Where are they now?
It is getting increasingly difficult to get a lot of sports news. My Dad has therefore written an extended, ‘Where are they now’ on a most deserving athlete, Lawrence Enosse.
He wasn’t exactly big physically but he was in every other way in playing sports, hockey, fastball, track and field, volleyball and virtually every sport he attempted. Today, recognizing his ability to create, organize and promote, Lawrence Enosse was selected by the Wiikwemkoong band as their go to youth advocate. He now presides over the vast majority of kids and youth sports in the community and is also a band councillor.
I met this lad when he came to play with the Manitoulin Panthers in his peewee years. To that point, he had honed his skills with the Wiikwemkoong Hawks where he developed into a multi-faceted skater and a 200-foot end-to-end dynamo. I had seen Lawrence only a few times when he skated for the Hawks in novice and atom. I was aware that he scored a lot but was ignorant about his multiplicity of skills.
When he hit the NDHL (Nickel District Hockey League) his many strengths exploded immediately. Lawrence was a force in every game he played, the model of consistency. Of course we knew he could score, which he continued to do at a high rate, but how was he was so well-rounded? What an eye-opener.
This young man at 12 years old was a battering ram on skates. He didn’t always skate around the defense, which he was capable of doing, but more often simply skated through the d-men. He was a wrecking ball on skates. He was also the Energizer Bunny in a hockey uniform if you got by him once. Opposition players had to be ready to encounter him twice more before you got to the net. Indeed he was the embodiment of what broadcasters referred to as a power forward. In the corners and in front of the net you were going to get legitimately hit.
He was a true team player which comes in handy in his present job. If he scored a hat trick but we lost he was melancholy but if we won whether he had a point or not he was ecstatic. Twice he dominated as the Panther peewees won the Region 7 Silver Stick championship in Sudbury. Although we didn’t win the championship in Port Huron/Sarnia he sparkled again and again. On one occasion, playing the Listowel Cyclones we were down three to one going into the third period in a game we had to win to advance. No problem, Lawrence promptly scored a hat trick in the third period to seal the victory. It was his standard clutch performance.
Mr. Enosse, in the two years he played Panthers, helped us to many a tournament victory and was always in the top point getters in the NDHL; no wonder he was team captain. Over the years he was also a star in the Little NHL tournament. He was a top scorer as a player and won championships both as a player and later as a coach.
After peewee Panthers Lawrence went on to play AAA Bantam in Sudbury for the Wolves. In his final year they won the championship of the Great North Midget League with Lawrence leading the team in points by a good margin. Proving his versatility, he even had the best goals-against average among team goalies! In an Ottawa AAA tournament, his team lost both goalies to illness and injury. Lawrence volunteered to take on the challenge. Arguably the most difficult position in sports, lo and behold he painted a shut-out. It was only one game but the young man has a 0.00 GAA in AAA competition! Anything for the team.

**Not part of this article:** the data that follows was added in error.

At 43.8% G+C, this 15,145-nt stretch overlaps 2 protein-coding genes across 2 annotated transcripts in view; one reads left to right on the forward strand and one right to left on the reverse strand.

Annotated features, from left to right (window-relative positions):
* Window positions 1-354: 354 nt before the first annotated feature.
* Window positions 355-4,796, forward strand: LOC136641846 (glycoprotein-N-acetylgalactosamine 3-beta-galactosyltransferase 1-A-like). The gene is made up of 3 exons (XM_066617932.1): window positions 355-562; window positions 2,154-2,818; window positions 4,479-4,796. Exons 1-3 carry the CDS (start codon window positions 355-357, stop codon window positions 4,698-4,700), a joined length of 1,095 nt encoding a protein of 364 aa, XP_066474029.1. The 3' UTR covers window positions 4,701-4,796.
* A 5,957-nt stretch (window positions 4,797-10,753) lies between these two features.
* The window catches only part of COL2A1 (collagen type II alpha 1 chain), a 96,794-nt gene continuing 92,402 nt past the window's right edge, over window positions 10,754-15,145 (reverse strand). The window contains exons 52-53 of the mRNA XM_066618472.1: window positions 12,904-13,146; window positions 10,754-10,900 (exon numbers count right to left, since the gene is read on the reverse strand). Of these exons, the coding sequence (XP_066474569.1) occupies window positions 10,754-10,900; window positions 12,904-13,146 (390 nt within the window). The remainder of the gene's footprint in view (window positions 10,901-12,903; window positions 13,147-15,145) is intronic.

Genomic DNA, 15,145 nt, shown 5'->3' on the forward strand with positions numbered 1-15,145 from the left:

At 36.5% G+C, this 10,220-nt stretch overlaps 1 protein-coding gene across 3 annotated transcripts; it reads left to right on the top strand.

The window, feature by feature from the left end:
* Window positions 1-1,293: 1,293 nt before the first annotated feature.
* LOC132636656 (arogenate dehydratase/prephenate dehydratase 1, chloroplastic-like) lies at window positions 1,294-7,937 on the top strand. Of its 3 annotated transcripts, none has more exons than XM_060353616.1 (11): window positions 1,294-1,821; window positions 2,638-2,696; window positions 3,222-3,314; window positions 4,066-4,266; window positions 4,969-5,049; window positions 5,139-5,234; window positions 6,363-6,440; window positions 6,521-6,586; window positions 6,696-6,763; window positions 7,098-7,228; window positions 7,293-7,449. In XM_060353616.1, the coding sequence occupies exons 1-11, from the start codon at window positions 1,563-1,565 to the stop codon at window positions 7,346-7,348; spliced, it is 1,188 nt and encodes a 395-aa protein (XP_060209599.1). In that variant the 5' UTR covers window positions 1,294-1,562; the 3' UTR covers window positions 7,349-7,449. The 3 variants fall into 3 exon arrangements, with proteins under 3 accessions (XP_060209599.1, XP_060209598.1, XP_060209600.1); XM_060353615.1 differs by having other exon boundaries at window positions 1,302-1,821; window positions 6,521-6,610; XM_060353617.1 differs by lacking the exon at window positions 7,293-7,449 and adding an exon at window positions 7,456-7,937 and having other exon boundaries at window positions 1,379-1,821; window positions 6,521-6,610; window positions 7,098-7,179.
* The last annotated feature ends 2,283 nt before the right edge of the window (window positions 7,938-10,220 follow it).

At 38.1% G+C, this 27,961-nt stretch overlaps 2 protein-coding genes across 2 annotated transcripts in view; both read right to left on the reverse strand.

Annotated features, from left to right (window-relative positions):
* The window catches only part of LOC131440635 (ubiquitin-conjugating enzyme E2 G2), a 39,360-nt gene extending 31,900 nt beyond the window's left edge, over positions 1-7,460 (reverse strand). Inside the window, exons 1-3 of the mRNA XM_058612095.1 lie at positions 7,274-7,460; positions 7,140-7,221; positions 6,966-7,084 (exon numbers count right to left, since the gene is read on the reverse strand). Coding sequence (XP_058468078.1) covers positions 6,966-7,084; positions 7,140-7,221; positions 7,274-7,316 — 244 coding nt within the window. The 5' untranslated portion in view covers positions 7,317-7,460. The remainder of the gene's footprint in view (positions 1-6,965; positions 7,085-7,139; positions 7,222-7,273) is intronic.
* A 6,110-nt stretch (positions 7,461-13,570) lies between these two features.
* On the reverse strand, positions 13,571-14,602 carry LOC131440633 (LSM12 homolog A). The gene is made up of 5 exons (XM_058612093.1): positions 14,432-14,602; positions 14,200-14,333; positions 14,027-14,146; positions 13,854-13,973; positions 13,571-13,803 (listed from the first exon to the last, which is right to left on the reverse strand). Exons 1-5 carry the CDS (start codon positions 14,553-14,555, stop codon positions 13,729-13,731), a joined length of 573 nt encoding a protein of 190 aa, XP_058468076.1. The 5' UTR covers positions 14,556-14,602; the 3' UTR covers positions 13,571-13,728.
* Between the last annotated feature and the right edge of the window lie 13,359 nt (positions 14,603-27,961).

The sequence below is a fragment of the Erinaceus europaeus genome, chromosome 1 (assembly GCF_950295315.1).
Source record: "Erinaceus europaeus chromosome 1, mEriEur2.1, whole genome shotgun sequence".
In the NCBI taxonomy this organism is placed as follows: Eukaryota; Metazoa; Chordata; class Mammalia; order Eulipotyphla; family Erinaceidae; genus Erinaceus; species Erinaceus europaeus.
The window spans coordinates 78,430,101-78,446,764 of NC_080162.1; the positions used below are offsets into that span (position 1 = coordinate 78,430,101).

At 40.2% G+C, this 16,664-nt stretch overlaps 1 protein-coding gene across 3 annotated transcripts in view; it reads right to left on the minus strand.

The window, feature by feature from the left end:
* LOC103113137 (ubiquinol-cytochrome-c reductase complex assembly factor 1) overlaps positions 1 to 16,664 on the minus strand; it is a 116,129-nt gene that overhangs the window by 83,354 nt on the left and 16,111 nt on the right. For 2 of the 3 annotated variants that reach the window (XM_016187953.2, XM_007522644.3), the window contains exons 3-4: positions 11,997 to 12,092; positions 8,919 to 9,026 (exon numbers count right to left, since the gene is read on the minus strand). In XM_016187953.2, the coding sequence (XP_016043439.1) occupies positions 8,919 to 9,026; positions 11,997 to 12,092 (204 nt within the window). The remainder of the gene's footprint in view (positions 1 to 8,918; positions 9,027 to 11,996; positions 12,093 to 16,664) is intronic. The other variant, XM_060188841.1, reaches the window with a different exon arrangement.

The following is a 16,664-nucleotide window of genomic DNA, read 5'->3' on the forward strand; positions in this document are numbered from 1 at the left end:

The achievements and accolades are too many to outline here but be assured there are many. He even won the top coaches award when coaching the Panthers in the NDHL. However, before that coaching accomplishment Mr. Enosse contributed to his past minor hockey junior teams. First he was offered a spot with the Clarkson University Division I team in New York which he turned down in order to play Junior A for the Elliot Lake Vikings. Then, while going to Trent University in Peterborough he skated for another junior team in that area. After transferring to Laurentian University in Sudbury he played for the Espanola Screaming Eagles Junior A. After that stint he went on to attend Queens University taking youth development studies. He’s the master of arranging fun activities be at hockey tournaments, 3-on-3 tournaments, coaches clinics, kids’ fun days and numerous fundraising activities for youth programs, the week-long canoeing/camping OYATE adventures etc.
Meanwhile, Mr. Enosse has been in other sports, too many to comment in here in any depth; however, fastball is his second love as his father, David-baa, instilled the fire in Lawrence for this sport. David-baa was a great sports enthusiast for the community and passed on this love of sport to his son Lawrence.
As I write this I am informed that Lawrence has recently been promoted (he’s always on an upward track) to program manager at the Wikwemikong Health Centre. Congratulations, Lawrence we know that your ball championships with the Kaboni Tigers would take you far.
Post script: No article about Lawrence would be complete without mentioning his children: Aurora, Trent, Addison and Bentley, who he loves dearly. He seems to be also building his own sports team!
If you have been staying fit in these quarantine times or know of someone who is, please drop me a note at the address below.
A good sport is good for sports.